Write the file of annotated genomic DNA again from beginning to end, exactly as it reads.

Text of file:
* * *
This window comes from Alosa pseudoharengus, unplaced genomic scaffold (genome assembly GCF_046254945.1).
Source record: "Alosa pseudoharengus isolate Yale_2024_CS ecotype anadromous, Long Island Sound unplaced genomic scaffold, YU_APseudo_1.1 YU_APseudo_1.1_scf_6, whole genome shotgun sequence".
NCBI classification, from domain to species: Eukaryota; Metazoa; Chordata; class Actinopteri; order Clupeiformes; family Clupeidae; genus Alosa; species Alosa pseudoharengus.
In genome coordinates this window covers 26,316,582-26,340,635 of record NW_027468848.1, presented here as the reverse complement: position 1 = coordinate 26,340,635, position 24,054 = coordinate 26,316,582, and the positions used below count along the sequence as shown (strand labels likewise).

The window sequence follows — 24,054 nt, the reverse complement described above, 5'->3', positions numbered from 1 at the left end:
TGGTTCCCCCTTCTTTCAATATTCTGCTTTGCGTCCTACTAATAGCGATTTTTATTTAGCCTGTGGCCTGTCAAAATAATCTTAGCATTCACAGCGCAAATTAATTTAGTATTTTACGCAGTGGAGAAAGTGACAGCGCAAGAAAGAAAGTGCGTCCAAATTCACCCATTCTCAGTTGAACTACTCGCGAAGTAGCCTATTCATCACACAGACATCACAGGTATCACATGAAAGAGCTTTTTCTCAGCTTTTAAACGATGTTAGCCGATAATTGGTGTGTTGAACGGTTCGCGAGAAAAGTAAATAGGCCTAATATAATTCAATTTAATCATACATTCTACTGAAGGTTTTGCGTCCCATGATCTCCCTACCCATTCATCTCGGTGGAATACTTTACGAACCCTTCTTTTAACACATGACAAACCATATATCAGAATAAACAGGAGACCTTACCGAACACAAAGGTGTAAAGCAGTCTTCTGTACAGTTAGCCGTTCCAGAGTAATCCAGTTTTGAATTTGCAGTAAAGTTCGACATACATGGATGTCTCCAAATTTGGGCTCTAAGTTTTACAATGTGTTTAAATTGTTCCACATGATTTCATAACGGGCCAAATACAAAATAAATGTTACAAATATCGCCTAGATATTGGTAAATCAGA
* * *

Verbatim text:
This window comes from Alosa pseudoharengus, unplaced genomic scaffold (genome assembly GCF_046254945.1).
Source record: "Alosa pseudoharengus isolate Yale_2024_CS ecotype anadromous, Long Island Sound unplaced genomic scaffold, YU_APseudo_1.1 YU_APseudo_1.1_scf_6, whole genome shotgun sequence".
NCBI classification, from domain to species: Eukaryota; Metazoa; Chordata; class Actinopteri; order Clupeiformes; family Clupeidae; genus Alosa; species Alosa pseudoharengus.
In genome coordinates this window covers 26,316,582-26,340,635 of record NW_027468848.1, presented here as the reverse complement: position 1 = coordinate 26,340,635, position 24,054 = coordinate 26,316,582, and the positions used below count along the sequence as shown (strand labels likewise).

The window sequence follows — 24,054 nt, the reverse complement described above, 5'->3', positions numbered from 1 at the left end:
TGGTTCCCCCTTCTTTCAATATTCTGCTTTGCGTCCTACTAATAGCGATTTTTATTTAGCCTGTGGCCTGTCAAAATAATCTTAGCATTCACAGCGCAAATTAATTTAGTATTTTACGCAGTGGAGAAAGTGACAGCGCAAGAAAGAAAGTGCGTCCAAATTCACCCATTCTCAGTTGAACTACTCGCGAAGTAGCCTATTCATCACACAGACATCACAGGTATCACATGAAAGAGCTTTTTCTCAGCTTTTAAACGATGTTAGCCGATAATTGGTGTGTTGAACGGTTCGCGAGAAAAGTAAATAGGCCTAATATAATTCAATTTAATCATACATTCTACTGAAGGTTTTGCGTCCCATGATCTCCCTACCCATTCATCTCGGTGGAATACTTTACGAACCCTTCTTTTAACACATGACAAACCATATATCAGAATAAACAGGAGACCTTACCGAACACAAAGGTGTAAAGCAGTCTTCTGTACAGTTAGCCGTTCCAGAGTAATCCAGTTTTGAATTTGCAGTAAAGTTCGACATACATGGATGTCTCCAAATTTGGGCTCTAAGTTTTACAATGTGTTTAAATTGTTCCACATGATTTCATAACGGGCCAAATACAAAATAAATGTTACAAATATCGCCTAGATATTGGTAAATCAGA